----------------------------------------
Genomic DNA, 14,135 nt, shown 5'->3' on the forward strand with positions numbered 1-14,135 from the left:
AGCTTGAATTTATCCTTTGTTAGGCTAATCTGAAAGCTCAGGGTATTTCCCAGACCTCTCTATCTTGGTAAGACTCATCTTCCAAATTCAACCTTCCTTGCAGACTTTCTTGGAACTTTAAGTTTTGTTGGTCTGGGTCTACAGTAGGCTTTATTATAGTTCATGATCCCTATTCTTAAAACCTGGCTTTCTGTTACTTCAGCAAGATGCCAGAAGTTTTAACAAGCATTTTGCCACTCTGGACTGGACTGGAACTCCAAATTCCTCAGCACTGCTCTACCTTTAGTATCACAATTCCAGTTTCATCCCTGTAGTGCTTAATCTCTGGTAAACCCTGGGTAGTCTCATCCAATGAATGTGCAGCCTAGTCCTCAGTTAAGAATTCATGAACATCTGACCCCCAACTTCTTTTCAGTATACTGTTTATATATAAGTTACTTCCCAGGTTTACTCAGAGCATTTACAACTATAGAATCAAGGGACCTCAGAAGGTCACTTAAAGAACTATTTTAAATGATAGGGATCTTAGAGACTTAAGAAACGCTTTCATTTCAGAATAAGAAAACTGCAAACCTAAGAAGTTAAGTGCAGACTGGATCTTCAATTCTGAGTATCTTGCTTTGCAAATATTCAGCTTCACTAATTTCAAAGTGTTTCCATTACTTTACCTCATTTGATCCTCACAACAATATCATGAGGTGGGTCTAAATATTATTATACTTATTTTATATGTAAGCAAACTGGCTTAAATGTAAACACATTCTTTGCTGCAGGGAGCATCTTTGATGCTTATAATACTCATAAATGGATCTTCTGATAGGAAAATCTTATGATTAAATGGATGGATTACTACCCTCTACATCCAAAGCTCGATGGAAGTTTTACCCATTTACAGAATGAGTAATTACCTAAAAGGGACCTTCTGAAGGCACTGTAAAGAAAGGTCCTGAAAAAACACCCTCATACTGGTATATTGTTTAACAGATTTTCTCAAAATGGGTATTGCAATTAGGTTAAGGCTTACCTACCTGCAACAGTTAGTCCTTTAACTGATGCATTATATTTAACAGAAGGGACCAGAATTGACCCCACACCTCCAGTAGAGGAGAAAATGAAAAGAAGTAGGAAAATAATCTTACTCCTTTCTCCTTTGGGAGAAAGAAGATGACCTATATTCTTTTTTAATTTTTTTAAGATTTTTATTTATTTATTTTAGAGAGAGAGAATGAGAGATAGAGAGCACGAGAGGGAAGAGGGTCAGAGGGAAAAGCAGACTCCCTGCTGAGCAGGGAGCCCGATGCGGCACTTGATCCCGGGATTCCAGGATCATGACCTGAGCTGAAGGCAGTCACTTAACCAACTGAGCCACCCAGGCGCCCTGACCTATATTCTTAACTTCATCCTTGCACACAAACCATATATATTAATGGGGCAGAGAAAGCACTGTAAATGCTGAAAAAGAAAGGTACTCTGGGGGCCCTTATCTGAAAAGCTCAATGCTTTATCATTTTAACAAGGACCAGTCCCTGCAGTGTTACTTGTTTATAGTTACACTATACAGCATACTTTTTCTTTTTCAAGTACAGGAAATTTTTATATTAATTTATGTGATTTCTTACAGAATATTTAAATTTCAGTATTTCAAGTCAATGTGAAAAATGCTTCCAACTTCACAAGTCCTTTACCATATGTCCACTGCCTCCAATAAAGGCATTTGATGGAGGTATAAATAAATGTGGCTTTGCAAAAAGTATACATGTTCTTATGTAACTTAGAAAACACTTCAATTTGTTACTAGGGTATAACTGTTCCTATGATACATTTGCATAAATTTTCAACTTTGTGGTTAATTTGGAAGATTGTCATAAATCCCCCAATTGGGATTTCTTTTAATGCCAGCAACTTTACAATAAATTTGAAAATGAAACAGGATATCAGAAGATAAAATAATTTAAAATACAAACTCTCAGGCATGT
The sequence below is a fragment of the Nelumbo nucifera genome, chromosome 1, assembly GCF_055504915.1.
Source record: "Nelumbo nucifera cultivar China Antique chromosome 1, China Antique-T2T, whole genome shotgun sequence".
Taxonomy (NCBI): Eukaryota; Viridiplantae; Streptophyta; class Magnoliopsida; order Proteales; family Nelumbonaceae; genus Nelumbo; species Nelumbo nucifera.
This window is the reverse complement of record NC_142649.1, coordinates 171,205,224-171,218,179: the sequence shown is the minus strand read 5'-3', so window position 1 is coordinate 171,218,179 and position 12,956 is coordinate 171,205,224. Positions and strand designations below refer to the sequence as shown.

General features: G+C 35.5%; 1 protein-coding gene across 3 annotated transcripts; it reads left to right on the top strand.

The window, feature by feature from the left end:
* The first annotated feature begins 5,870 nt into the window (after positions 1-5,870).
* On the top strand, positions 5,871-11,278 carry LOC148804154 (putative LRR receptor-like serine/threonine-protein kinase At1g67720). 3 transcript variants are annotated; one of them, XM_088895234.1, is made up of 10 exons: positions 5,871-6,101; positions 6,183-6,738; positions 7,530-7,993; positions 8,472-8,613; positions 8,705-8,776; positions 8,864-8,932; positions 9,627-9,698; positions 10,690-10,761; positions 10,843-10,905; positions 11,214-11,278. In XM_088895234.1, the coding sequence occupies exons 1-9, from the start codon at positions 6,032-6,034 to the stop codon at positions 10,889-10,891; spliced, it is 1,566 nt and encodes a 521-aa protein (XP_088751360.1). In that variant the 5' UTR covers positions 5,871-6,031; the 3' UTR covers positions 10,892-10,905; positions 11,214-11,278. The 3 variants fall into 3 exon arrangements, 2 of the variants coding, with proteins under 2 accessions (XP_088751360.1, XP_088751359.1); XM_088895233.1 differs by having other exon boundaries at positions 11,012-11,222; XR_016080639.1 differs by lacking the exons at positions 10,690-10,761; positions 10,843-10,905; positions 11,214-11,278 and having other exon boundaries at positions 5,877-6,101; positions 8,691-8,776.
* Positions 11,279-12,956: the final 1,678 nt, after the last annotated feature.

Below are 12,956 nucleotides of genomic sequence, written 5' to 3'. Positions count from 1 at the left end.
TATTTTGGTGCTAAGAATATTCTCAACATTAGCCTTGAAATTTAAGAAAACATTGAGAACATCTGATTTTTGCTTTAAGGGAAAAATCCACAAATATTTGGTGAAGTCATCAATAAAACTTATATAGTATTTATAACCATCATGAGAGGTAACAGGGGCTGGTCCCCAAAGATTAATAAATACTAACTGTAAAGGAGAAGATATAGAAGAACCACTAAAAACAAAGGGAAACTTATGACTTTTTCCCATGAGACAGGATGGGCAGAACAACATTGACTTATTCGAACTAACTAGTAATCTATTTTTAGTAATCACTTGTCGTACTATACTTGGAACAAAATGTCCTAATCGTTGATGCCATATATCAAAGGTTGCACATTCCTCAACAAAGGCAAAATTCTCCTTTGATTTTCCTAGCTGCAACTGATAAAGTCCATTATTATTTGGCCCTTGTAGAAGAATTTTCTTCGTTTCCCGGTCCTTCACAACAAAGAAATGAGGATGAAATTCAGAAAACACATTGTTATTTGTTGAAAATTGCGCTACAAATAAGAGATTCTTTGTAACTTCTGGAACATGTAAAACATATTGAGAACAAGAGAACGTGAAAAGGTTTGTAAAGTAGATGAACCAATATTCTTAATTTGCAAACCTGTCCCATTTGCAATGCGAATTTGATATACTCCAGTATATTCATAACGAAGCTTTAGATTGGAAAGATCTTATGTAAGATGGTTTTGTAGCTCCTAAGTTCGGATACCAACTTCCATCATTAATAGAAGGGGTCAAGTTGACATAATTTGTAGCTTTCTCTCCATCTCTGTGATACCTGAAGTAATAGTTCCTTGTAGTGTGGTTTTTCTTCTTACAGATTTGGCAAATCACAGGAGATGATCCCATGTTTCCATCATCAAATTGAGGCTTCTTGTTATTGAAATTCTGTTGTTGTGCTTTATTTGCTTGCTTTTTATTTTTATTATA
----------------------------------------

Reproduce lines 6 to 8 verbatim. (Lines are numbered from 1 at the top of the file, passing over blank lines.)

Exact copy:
This window is the reverse complement of record NC_142649.1, coordinates 171,205,224-171,218,179: the sequence shown is the minus strand read 5'-3', so window position 1 is coordinate 171,218,179 and position 12,956 is coordinate 171,205,224. Positions and strand designations below refer to the sequence as shown.

General features: G+C 35.5%; 1 protein-coding gene across 3 annotated transcripts; it reads left to right on the top strand.

The window, feature by feature from the left end: